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When you put two powerful presences in the same movie, you know you’ve got big screen gold on your hands and that’s exactly what Joyful Noise writer and director Todd Graff did when he cast the iconic duo Queen Latifah and Dolly Parton.

The two powerhouse actresses/singers shared some of their limited time to chat with HB about the movie, their roles and how they manage to keep their own faith in Hollywood. Make sure you check out Joyful Noise on January 13th!

Dolly, what have you been doing for the last 20 years?

Dolly Parton: I’ve been doing a lot! Dollywood and all sorts of things. I’ve been touring. People think you don’t do anything because you’re not on the big screen. I haven’t had any good scripts come along. I’ve had a lot of junk. Right after Straight Talk, it was a time where I was too old to play young parts and too young to play old parts. But then something like this came along and I could play my age—I have a grandson and a young spirit. I thought this was the perfect script for me. The character was everything I believe myself to be. She’s got a big heart, big hopes and big hair. [laughs]

Would you consider doing one of each other’s songs?

Dolly Parton: Sure!

Queen Latifah: Well, she wrote the songs from the movie, so I guess I already did. You still owe me some joints. [laughs]

Dolly Parton: I do a rap thing by her in my stage shows.

Queen Latifah: You’ve got to pull it up on YouTube, it’s the best.

Dolly Parton: Yes, we would! We would even do a duet outside the movie.

Two dominant female iconic brands—you’ve done so much in entertainment. Do you take ownership in that?

Queen Latifah: Dolly was very much an icon to me growing up—the way she carried herself. She was very gifted up there and I developed early, so she was of the people that I saw that carried it well. She’s got grace, poise, talent and quick wit. She’s definitely inspired me and I’ve tried to continue that carrying myself a certain way, how I feel about women and how we should be treated through my raps and my career. Whatever great benefit it’s had is fantastic.

Dolly Parton: We did great together because we are totally two individuals. She’s got her space, I have mine and I respect that. We admire each other for that. We don’t have to be best girlfriends, going to eat out—I know who she is, she knows who I am and we respect each other and our space—just like you do all people that are strong in their faith and themselves. Every day it’s something that we admire in each other that’s new.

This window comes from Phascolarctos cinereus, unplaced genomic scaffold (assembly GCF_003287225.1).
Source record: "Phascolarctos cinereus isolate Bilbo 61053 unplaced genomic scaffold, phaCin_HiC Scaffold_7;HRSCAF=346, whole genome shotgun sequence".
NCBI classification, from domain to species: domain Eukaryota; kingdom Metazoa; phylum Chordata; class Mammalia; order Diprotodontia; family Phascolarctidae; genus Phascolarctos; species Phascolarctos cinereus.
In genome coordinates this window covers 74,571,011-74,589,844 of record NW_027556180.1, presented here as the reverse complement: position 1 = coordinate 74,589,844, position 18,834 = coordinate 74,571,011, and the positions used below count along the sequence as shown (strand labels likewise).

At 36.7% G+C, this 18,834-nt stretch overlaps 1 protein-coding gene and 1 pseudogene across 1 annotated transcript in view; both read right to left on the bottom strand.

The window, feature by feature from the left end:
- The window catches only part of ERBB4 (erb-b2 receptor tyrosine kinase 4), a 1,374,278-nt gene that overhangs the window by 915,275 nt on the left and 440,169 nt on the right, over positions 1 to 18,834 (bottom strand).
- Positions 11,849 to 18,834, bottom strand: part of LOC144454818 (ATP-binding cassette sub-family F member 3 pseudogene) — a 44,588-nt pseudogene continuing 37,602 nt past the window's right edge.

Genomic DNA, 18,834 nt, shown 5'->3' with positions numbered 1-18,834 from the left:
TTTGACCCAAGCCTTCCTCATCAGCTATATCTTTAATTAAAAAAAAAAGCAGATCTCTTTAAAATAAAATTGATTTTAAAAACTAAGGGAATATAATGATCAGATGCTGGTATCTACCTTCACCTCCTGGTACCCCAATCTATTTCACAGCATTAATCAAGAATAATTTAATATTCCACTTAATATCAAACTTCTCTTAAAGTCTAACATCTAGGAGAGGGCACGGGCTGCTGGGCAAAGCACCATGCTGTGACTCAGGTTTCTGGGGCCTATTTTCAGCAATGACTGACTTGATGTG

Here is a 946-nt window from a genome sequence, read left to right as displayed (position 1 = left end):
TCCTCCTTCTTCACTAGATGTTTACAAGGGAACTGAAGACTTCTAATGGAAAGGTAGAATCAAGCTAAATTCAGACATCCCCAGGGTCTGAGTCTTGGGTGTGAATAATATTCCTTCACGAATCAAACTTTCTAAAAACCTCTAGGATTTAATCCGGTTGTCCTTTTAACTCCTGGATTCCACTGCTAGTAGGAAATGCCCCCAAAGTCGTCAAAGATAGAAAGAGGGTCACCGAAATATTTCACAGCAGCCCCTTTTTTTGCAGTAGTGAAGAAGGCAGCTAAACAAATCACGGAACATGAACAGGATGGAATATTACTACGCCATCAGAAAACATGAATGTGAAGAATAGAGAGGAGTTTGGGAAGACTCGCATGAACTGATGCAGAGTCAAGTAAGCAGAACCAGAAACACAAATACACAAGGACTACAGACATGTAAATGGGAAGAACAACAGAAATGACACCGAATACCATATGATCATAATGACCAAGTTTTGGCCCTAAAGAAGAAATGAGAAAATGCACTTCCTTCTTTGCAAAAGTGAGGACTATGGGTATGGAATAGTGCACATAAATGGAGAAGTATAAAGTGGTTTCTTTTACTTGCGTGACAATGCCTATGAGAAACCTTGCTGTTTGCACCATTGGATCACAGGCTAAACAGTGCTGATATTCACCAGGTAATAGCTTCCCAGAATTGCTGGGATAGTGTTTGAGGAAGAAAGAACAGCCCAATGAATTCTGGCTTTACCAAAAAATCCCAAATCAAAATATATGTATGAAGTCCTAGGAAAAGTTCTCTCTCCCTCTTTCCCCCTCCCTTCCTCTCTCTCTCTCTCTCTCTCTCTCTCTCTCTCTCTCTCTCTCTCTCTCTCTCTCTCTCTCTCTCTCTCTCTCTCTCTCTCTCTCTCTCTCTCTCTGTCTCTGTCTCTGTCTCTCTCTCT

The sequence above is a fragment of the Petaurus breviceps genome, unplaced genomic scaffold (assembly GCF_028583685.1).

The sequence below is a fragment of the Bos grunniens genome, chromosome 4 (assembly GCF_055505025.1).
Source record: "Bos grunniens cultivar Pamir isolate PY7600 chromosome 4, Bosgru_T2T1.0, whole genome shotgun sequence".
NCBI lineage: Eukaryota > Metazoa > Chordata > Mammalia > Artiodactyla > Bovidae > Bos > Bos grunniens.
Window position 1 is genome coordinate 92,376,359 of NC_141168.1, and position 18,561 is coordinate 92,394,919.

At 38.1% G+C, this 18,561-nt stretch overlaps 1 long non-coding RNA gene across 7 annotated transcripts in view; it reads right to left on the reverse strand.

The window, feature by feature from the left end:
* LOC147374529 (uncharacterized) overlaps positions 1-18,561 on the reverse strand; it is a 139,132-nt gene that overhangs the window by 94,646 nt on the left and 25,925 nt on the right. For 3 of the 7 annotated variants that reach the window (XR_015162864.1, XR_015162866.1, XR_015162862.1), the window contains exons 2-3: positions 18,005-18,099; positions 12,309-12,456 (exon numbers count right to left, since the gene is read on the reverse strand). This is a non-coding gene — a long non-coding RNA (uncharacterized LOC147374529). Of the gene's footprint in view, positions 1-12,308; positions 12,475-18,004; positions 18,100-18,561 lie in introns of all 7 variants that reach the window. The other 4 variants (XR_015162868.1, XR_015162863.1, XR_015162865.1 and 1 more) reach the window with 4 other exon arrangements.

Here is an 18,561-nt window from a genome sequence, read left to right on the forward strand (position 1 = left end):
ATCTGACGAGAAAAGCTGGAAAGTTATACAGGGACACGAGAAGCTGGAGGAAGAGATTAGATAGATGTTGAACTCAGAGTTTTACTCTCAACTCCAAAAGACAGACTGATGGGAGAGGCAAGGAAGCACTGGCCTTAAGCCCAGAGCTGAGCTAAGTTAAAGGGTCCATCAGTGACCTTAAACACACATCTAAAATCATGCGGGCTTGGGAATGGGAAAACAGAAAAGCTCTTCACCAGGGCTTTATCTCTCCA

Dolly, because your role was written for you, what challenged you as an actress?

Dolly Parton: I don’t think anything challenged me as an actress, but let me tell you what did scare me—is when I found out I would have to learn choreography. I’m always clapping on the off-beat. To learn to dance, I freaked out! I can’t even walk and chew gum! I thought, oh no! I worked so hard. The little routines that I did with everyone else, you have no idea how long that took me. That’s the first time I had to do something like that and I was scared! It was out of my element. I’m no dancer. I was panicked. I prayed for God to dance through me. [laughs]

Queen, where did you go emotionally to get through your most powerful scene in the movie?

Queen Latifah: The elevator scene with Kiki was about embodying the words from that scene. Todd’s a great writer. He put the nuts and bolts there. We needed to curve it here and there to make it personal. Although I’m not a mom yet, I have been that 17-year-old girl that needed to get checked. I know the pain I caused my mom when we communicated about that. I also witnessed the birth of a friend of mine’s two children. So when a mom says, “I brought you into this world, I can take you out…” I really understand what it is to push someone out of your body and bring them here. It’s a great deal of love and pain. You put a lot into a child, so to have them go away from the path that you set for them is difficult. Especially when you’re missing a man and no one knows how cold your sheets are at night. I tried to imagine all the things Vi Rose does in a day—cleaning bedpans, being compassionate and kind, coming home taking care of two teenagers (one with special needs), trying to keep your faith, lead a choice—she was all about controlling everything. That was the moment that pushed her over the edge.

Being that you’re both women of faith, how do you maintain your beliefs in a place like Hollywood?

Dolly Parton: My faith is very personal to me. God is just my best friend. There’s only one God and we each try to get to him in some way. I just keep myself anchored. I don’t worry about what other people do or say. He’s my personal savior. I claim that. I speak to God just like He’s my best friend. When I get upset, I argue with Him. [laughs] The more personal your faith is to you, the stronger it is and the more you get out of it.

Queen Latifah: I conquer with all of that. I’ll add that I do a lot of things that make me have to lean back on Jesus. I’m not perfect, but having faith has allowed me not to become “of Hollywood, hip hop or the hood.” I step into those worlds, but God quickly reminds me of what the truth really is.

View the Joyful Noise trailer below!

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